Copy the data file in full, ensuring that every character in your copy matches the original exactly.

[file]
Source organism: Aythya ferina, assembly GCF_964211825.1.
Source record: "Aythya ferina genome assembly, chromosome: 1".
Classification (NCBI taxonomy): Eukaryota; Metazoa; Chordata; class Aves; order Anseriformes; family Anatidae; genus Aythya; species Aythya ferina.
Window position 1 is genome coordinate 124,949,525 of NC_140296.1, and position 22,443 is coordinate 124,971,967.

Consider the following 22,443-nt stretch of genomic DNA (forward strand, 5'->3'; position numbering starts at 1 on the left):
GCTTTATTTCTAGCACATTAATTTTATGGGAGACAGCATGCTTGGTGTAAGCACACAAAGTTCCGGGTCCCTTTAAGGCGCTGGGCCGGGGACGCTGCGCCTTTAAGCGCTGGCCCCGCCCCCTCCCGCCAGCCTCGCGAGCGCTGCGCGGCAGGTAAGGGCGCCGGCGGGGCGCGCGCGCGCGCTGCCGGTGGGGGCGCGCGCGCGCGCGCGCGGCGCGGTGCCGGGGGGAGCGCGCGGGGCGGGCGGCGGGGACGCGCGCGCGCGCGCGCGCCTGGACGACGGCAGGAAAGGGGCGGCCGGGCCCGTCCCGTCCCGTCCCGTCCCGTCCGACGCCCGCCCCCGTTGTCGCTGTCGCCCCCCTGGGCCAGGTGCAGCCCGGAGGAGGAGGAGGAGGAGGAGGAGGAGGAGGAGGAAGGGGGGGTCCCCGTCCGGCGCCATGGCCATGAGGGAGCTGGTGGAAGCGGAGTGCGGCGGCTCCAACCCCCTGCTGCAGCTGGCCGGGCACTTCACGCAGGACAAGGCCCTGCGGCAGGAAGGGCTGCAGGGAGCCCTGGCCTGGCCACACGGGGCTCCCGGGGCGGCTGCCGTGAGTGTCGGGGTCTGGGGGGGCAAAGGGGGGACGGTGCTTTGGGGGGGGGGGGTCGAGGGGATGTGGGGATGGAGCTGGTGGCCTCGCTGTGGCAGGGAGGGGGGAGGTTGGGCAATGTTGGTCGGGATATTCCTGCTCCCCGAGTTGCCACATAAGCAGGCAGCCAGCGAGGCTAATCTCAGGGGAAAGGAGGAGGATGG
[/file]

Source organism: Aythya ferina, assembly GCF_964211825.1.
Source record: "Aythya ferina genome assembly, chromosome: 1".
Classification (NCBI taxonomy): Eukaryota; Metazoa; Chordata; class Aves; order Anseriformes; family Anatidae; genus Aythya; species Aythya ferina.
Window position 1 is genome coordinate 124,949,525 of NC_140296.1, and position 22,443 is coordinate 124,971,967.

Consider the following 22,443-nt stretch of genomic DNA (forward strand, 5'->3'; position numbering starts at 1 on the left):
GCTTTATTTCTAGCACATTAATTTTATGGGAGACAGCATGCTTGGTGTAAGCACACAAAGTTCCGGGTCCCTTTAAGGCGCTGGGCCGGGGACGCTGCGCCTTTAAGCGCTGGCCCCGCCCCCTCCCGCCAGCCTCGCGAGCGCTGCGCGGCAGGTAAGGGCGCCGGCGGGGCGCGCGCGCGCGCTGCCGGTGGGGGCGCGCGCGCGCGCGCGCGGCGCGGTGCCGGGGGGAGCGCGCGGGGCGGGCGGCGGGGACGCGCGCGCGCGCGCGCGCCTGGACGACGGCAGGAAAGGGGCGGCCGGGCCCGTCCCGTCCCGTCCCGTCCCGTCCGACGCCCGCCCCCGTTGTCGCTGTCGCCCCCCTGGGCCAGGTGCAGCCCGGAGGAGGAGGAGGAGGAGGAGGAGGAGGAGGAGGAAGGGGGGGTCCCCGTCCGGCGCCATGGCCATGAGGGAGCTGGTGGAAGCGGAGTGCGGCGGCTCCAACCCCCTGCTGCAGCTGGCCGGGCACTTCACGCAGGACAAGGCCCTGCGGCAGGAAGGGCTGCAGGGAGCCCTGGCCTGGCCACACGGGGCTCCCGGGGCGGCTGCCGTGAGTGTCGGGGTCTGGGGGGGCAAAGGGGGGACGGTGCTTTGGGGGGGGGGGGTCGAGGGGATGTGGGGATGGAGCTGGTGGCCTCGCTGTGGCAGGGAGGGGGGAGGTTGGGCAATGTTGGTCGGGATATTCCTGCTCCCCGAGTTGCCACATAAGCAGGCAGCCAGCGAGGCTAATCTCAGGGGAAAGGAGGAGGATGG